Alcohol: Types of Psychotherapy to Treat Alcoholism

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Alcohol:  Types of Psychotherapy to Treat Alcoholism

 

Transcript:

 

Guest:  Dr. Sarah Book – Psychiatry & Behavioral Sciences

Host:  Dr. Linda Austin – Psychiatry

 

Dr. Linda Austin:  I’m Dr. Linda Austin.  I’m interviewing Dr. Sarah Book, Psychiatrist, Center for Drug and Alcohol Programs.  Dr. Book, when somebody with an alcohol problem comes for treatment, what should they expect?

 

Dr. Sarah Book:  There are lots of different types of alcohol treatments.  In our program, at the medical university, we use essentially three different types of psychotherapies that I think are representative of therapies that people would receive at different centers.

 

Dr. Linda Austin:  Let’s take them one by one.  What are those types?

 

Dr. Sarah Book:  The first kind of therapy we use is cognitive-behavioral therapy, where a therapist helps an individual look at the thoughts that go into their behavior of drinking and how the alcohol actually changes the thoughts, or how thoughts themselves might lead to alcohol use, and also how individual’s emotions get involved with alcohol use, and helps an individual to kind of look at that as a cycle and figure out a way to break that cycle.

 

Dr. Linda Austin:  So it really is an exploration of one’s thoughts and the thought patterns, how one thing leads to another?

 

Dr. Sarah Book:  That’s exactly right.

 

Dr. Linda Austin:  So it might be, for example, I would say to you, “Gee, I get stressed and I reach for a glass of wine”?

 

Dr. Sarah Book:  Right.

 

Dr. Linda Austin:  And then you say?

 

Dr. Sarah Book:  “What are other alternative behaviors that you could engage in for that stress?”  Also, we would say, “Let’s look at the effect of having that drink has on your stress, both the short term effect as well as the long term effect.”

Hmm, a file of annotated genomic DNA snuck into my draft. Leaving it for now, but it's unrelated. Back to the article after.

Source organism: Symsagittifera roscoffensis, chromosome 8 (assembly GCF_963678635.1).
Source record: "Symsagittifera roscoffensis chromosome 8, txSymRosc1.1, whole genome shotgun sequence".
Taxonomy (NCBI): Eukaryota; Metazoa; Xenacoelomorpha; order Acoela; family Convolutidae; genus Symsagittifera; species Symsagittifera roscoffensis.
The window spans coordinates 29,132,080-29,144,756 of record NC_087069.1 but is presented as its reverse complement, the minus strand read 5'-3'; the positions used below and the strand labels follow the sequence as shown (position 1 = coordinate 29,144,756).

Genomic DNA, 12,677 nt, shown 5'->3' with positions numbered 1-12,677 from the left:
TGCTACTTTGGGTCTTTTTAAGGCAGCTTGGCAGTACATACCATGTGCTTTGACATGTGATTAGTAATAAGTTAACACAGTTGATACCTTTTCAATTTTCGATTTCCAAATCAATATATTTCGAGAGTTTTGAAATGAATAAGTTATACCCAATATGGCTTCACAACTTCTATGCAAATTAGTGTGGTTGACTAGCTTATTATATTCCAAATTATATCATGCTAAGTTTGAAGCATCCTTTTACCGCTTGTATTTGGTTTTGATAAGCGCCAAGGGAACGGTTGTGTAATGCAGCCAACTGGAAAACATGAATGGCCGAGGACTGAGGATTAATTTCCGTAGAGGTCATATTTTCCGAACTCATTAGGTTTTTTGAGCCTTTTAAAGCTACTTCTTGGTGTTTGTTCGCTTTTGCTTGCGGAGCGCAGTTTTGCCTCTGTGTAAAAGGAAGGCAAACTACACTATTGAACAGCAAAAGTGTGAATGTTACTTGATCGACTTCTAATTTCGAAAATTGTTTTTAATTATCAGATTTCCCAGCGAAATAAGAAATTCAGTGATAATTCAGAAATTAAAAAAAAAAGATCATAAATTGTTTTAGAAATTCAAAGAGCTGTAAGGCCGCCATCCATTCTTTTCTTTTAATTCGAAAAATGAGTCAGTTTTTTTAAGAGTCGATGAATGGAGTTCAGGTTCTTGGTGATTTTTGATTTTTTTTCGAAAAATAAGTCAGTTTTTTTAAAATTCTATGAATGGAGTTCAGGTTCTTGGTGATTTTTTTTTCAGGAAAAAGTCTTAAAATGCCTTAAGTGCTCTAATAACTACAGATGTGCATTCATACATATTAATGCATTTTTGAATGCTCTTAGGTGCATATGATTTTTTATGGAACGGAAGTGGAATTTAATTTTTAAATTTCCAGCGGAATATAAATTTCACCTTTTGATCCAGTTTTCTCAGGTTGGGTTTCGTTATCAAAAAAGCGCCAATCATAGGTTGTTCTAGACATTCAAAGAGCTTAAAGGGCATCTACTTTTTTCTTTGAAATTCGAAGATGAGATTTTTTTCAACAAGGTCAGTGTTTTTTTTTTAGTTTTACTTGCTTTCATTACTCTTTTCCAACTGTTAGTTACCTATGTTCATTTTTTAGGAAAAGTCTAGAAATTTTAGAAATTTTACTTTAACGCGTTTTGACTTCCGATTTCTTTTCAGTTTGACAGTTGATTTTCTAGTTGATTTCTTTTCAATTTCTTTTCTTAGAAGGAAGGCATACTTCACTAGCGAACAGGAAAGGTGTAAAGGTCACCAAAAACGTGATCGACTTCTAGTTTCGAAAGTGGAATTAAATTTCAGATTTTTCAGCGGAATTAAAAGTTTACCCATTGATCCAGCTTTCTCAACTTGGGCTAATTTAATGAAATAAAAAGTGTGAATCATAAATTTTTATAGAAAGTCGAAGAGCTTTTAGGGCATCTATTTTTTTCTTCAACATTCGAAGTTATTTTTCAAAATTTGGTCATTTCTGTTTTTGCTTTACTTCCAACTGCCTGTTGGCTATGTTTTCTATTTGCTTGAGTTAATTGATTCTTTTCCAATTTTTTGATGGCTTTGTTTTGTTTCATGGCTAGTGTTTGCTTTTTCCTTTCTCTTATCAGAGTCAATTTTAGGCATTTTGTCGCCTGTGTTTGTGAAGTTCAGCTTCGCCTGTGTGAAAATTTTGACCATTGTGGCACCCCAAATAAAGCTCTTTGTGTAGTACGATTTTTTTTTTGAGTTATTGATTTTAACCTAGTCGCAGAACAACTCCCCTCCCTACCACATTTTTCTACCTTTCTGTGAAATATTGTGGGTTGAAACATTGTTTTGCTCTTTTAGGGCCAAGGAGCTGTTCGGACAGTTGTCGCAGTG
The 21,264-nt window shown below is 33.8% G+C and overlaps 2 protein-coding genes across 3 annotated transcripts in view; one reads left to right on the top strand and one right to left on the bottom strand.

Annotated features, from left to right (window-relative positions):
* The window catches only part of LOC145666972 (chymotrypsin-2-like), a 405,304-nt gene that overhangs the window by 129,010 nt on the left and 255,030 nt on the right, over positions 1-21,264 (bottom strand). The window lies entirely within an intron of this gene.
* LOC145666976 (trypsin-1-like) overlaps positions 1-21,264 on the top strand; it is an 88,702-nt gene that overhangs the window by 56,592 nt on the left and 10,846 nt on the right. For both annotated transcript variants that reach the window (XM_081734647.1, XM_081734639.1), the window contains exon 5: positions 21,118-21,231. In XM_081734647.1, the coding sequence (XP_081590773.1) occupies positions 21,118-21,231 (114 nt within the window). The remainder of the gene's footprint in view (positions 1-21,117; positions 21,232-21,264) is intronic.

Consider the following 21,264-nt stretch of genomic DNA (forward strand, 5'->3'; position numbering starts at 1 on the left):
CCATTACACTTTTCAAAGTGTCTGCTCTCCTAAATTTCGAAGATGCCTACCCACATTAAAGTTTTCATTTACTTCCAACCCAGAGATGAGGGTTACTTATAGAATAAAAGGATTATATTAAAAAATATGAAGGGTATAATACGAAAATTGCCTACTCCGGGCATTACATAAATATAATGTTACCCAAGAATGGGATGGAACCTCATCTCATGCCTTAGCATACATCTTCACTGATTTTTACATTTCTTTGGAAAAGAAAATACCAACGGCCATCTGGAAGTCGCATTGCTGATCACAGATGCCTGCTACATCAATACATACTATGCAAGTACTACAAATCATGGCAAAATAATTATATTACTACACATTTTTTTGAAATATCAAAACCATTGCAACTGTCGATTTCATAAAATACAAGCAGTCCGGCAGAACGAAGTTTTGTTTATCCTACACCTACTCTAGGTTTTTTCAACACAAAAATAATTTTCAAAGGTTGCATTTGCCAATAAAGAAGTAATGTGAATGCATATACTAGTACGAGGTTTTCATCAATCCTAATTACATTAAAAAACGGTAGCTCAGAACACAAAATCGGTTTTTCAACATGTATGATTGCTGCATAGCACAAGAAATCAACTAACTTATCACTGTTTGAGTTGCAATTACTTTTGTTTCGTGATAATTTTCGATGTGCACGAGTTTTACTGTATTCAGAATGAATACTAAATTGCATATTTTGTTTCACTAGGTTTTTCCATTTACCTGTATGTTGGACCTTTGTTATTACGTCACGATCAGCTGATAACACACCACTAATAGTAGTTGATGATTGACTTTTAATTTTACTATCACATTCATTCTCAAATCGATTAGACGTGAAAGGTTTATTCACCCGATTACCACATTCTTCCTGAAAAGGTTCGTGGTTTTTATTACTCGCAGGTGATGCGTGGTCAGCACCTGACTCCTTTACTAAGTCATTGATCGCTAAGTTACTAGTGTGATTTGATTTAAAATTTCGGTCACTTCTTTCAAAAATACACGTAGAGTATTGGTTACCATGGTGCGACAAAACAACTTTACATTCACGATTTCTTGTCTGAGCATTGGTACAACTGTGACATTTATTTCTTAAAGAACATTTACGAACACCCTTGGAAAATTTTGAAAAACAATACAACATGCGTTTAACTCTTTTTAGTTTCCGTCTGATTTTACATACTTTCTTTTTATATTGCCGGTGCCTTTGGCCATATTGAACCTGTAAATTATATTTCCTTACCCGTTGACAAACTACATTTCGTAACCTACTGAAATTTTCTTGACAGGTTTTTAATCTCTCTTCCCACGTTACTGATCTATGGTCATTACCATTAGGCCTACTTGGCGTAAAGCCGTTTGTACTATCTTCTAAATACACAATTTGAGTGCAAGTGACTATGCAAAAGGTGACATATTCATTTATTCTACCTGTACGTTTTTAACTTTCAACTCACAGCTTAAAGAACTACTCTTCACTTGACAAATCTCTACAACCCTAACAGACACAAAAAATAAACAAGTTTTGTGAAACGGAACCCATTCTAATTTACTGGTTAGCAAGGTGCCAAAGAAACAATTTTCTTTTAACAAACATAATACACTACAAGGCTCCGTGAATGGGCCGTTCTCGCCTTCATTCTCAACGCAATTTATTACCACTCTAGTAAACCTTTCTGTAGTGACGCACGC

Dr. Linda Austin:  Dr. Book, what is the second form of psychological treatment?

 

Dr. Sarah Book:  We also offer a type of therapy called Motivational Enhancement Therapy.  You know, Linda, not everyone who comes into treatment for alcoholism is really ready.  They may be coming into treatment because somebody else wants them to come to treatment.  So we use this type of therapy which essentially helps to enhance an individual’s motivation to participate in treatment.

 

Dr. Linda Austin:  What about the third form of therapy?

 

Dr. Sarah Book:  The third type of therapy is something that our listeners are probably more familiar with, which is what we call Twelve Step Facilitation Therapy, which is a type of therapy that starts to introduce individuals to Alcoholics Anonymous and the twelve steps that are used in AA.

 

Dr. Linda Austin:  So then, can you do AA, participate in AA, and participate in cognitive-behavioral therapy?

 

Dr. Sarah Book:  Absolutely. 

 

Dr. Linda Austin:  Is that typical?

 

Dr. Sarah Book:  We encourage that.

 

Dr. Linda Austin:  And can you do those two things and use a medication, such as Rivea or Campral?

 

Dr. Sarah Book:  Yes, you definitely can.  And that is the treatment setting in which those medications have been shown to be effective.

 

Dr. Linda Austin:  What is the role of the family in treatment?

 

Dr. Sarah Book:  In our program, and again, our program is going to be similar to other programs around the country, we like to involve the family in treatment.  Not only are families going to affect a person’s motivation and what we call cues to drink.  Families can also give us information about an individual that the individual may not be able to give us.

 

Dr. Linda Austin:  One of the things that you hear a lot, that I’d love for you to comment on, is a family member who says, Oh, my sister, my husband, my son, whatever, my uncle, was in treatment.  We tried treatment and it just didn’t work; he/she started drinking again.  What do you say in response to that?

 

Dr. Sarah Book:  Well, alcoholism is a chronically recurring problem.  Some individuals enter treatment and they are able to maintain sobriety for 20, 30 years, or for the rest of their life.  Then, for others, it’s just not as simple, and they may need repeated attempts at treatment before they can find sobriety.

 

Dr. Linda Austin:  Dr. Sarah Book, thank you so much for talking with us today.

 

Dr. Sarah Book:  Thank you, Linda.

 

If you have any questions about the services or programs offered at the Medical University of South Carolina or if you would like to schedule an appointment with one of our physicians, please call MUSC Health Connection:  (843) 792-1414.

 


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